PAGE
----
WMA Process Company Additive Production Temperature (at plant) °C Use Reported in Approximate Total Tonnage Produced to Date
Aspha-min (zeolite) Eurovia and MHI Yes, about 0.3% by total weight of mix Varies, 20-30 C° (36-54 F°) drop from HMA. German guideline recommends 130-170 °C (266-338 °F), depending on binder stiffness France, Germany, and U.S. About 300,000 tons
ECOMAC (cold mix warmed before laying) Screg Yes (unknown type/quantity) Placed at about 45 °C (113 °F) France Some trials
LEA, also EBE and EBT (foaming from portion of aggregate fraction) LEACO, Fairco, and EIFFAGE Travaux Publics Yes, 0.2-0.5% by weight of binder of a coating and adhesion agent 100 °C (212 °F) France, Spain, Italy, and U.S. >100,000 tons
LEAB® (direct foam with binder additive) BAM Yes, added at 0.1% by weight of binder to stabilize foam, aid in coating, and promote adhesion 90 °C (194 °F) Netherlands Seven commercial projects
LT Asphalt (foamed asphalt with addition of hygroscopic filler to maintain workability Nynas Yes, added 0.5-1.0% of a hygroscopic filler 90 °C (194 °F) Netherlands and Italy Unknown
WAM-Foam (soft binder coating followed by foamed hard binder) Kolo Veidekke, Shell Bitumen (patent rights worldwide, except U.S.), and BP (patent rights U.S.) Not necessary; a surfactant may be added to aid in the foaming of certain binders and an antistripping agent may be added to the soft binder 110-120 °C (230-248 °F) France and Norway, also Canada, Italy, Luxembourg, Netherlands, Sweden, Switzerland, and United Kingdom >60,000 tons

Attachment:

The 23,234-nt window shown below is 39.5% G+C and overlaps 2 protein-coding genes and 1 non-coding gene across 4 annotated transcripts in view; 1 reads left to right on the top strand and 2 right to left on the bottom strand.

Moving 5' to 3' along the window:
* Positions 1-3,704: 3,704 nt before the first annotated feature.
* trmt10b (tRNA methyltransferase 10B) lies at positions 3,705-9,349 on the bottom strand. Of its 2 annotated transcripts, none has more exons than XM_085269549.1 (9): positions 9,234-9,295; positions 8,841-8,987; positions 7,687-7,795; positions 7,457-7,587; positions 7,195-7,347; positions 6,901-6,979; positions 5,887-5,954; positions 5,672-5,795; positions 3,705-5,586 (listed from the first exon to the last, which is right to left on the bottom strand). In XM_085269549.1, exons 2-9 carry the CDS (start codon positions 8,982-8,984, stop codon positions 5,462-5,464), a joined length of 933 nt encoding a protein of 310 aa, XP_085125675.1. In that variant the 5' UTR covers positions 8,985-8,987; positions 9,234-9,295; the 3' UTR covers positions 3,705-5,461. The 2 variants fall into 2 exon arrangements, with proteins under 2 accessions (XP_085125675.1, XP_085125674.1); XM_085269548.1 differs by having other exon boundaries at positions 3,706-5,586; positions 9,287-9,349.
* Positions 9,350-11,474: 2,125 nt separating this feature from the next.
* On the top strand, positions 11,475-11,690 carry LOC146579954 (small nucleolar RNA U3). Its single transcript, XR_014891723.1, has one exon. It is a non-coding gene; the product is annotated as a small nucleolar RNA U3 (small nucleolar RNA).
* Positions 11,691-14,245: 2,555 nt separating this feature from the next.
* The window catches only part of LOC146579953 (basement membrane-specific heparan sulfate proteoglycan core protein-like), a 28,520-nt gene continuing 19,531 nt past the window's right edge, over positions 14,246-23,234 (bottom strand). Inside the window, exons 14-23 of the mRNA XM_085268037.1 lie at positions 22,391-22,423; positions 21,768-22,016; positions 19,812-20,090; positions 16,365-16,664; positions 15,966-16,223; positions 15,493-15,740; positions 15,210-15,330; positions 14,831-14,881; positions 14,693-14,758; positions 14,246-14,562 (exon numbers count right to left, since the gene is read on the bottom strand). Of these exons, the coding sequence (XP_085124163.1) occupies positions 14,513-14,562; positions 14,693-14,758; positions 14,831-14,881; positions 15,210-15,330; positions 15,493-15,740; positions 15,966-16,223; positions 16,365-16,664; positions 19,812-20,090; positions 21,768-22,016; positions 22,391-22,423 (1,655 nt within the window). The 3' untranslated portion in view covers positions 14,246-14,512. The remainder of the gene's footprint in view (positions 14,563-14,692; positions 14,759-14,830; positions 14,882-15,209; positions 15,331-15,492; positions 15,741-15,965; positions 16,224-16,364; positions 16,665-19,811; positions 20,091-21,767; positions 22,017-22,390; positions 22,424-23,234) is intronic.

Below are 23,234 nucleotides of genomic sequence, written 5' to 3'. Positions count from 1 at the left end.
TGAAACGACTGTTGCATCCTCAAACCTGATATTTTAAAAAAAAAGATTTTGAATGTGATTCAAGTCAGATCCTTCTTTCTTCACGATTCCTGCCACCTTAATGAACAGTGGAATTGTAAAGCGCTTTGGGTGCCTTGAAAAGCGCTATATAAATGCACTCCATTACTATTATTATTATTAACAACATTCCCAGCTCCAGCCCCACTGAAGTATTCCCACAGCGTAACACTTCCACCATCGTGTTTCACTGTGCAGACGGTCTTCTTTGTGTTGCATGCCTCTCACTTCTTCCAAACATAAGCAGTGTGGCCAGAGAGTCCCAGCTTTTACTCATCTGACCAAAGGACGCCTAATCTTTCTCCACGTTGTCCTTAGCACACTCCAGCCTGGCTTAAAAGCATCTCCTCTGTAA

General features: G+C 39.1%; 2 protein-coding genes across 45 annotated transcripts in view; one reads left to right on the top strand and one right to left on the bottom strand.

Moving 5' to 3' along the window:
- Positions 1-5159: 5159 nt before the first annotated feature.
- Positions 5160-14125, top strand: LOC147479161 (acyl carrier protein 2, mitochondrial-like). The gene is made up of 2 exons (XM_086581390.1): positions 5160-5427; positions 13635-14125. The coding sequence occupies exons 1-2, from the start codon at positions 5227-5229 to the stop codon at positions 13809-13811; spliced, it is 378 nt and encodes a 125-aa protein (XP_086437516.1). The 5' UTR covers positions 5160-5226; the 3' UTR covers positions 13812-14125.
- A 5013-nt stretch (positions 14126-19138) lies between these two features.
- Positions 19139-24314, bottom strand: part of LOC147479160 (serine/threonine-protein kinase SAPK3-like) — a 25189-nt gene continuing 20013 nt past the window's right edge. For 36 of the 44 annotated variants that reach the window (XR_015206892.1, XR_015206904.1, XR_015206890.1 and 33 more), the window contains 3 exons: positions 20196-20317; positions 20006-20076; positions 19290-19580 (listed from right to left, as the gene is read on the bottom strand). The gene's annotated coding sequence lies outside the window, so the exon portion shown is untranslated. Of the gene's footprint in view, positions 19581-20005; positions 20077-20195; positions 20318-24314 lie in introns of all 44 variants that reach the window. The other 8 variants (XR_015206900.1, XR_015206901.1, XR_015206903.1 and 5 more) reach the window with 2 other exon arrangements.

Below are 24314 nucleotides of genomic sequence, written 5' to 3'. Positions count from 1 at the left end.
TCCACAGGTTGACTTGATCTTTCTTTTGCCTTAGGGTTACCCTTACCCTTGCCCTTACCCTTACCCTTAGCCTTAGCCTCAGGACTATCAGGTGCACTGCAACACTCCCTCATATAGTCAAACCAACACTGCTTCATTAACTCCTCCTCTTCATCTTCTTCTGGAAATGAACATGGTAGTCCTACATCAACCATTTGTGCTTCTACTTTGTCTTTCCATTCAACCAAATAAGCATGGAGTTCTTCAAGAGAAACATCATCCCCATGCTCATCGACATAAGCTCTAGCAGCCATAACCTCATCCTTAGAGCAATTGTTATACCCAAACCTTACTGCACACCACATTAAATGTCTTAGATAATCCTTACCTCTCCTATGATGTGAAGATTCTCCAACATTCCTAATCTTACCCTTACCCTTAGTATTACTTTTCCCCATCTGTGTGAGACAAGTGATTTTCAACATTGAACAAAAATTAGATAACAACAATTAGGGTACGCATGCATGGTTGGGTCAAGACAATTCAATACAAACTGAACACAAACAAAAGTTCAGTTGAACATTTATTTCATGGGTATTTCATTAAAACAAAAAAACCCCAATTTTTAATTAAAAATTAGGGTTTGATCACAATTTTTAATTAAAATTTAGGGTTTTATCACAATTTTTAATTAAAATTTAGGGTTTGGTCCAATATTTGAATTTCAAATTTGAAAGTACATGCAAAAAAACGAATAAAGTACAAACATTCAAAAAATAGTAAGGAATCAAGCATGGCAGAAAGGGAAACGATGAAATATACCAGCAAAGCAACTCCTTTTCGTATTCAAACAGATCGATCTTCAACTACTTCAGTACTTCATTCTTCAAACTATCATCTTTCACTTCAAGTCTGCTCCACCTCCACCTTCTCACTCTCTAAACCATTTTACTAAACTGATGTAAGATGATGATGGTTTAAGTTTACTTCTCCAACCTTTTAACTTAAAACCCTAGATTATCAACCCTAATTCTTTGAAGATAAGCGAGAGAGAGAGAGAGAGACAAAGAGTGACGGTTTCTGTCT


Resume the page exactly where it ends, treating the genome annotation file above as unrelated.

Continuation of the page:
Emerging U.S. Technologies
WMA Process Company Additive Production Temperature (at plant) °C Use Reported in Approximate Total Tonnage Produced to Date
Evotherm™ (hot aggregate coated with emulsion) Mead- Westvaco Yes 85-115 °C (185-239 °F) France, also Canada, China, South Africa and U.S. >17,000 tons
Double-Barrel Green Astec Not necessary; an antistripping agent may be added similar to normal HMA 116-135 °C (240-275 °F) U.S. >4,000 tons
Advera (zeolite) PQ Corporation Yes, about 0.25% by total weight of mix Varies, 20-30 C° (36-54 F°) drop from HMA. German guideline recommends 130-170 °C (266-338 °F), depending on binder stiffness U.S. >10,000 tons
Mathy Construction Dilute surfactant 110 °C (230 °F) U.S. Trial sections only

Organic Additives

Sasobit is a Fischer-Tropsch wax. Fischer-Tropsch paraffin waxes are produced by treating hot coal with steam in the presence of a catalyst. Fischer-Tropsch waxes are long-chain aliphatic hydrocarbon waxes with a melting point of more than 98 °C (208 °F), high viscosity at lower temperatures, and low viscosity at higher temperatures. They solidify in asphalt between 65 and 115 °C (149 and 239 °F) into regularly distributed, microscopic, stick-shaped particles. They may be used to modify binder or added directly to the mixture.(17,18)

Asphaltan-B is a refined Montan wax blended with a fatty acid amide. Montan wax is a combination of nonglyceride long-chain carboxylic acid esters, free long-chain organic acids, long-chain alcohols, ketones, hydrocarbons, and resins; it is a fossilized plant wax. The melting point is 82 to 95 °C (180 to 200 °F). Also known as lignite wax or OP wax, Montan wax is obtained by solvent extraction of certain types of lignite or brown coal. Montan wax is used to make car and shoe polishes and paints and as a lubricant for molding paper and plastics. About a third of total world production is used in car polishes. Unrefined Montan wax contains asphalt and resins, which can be removed by refining.(18)

Licomont BS 100 is a fatty acid amide. Fatty acid amides are produced by reacting amines with fatty acids. Typically, the melting point is between 141 and 146 °C (286 and 295 °F). Similar products have been used as viscosity modifiers in asphalt for several years and are available in various forms from a number of suppliers. Fatty acid amides have been used in roofing asphalt since the late 1970s to early 1980s.(18,19)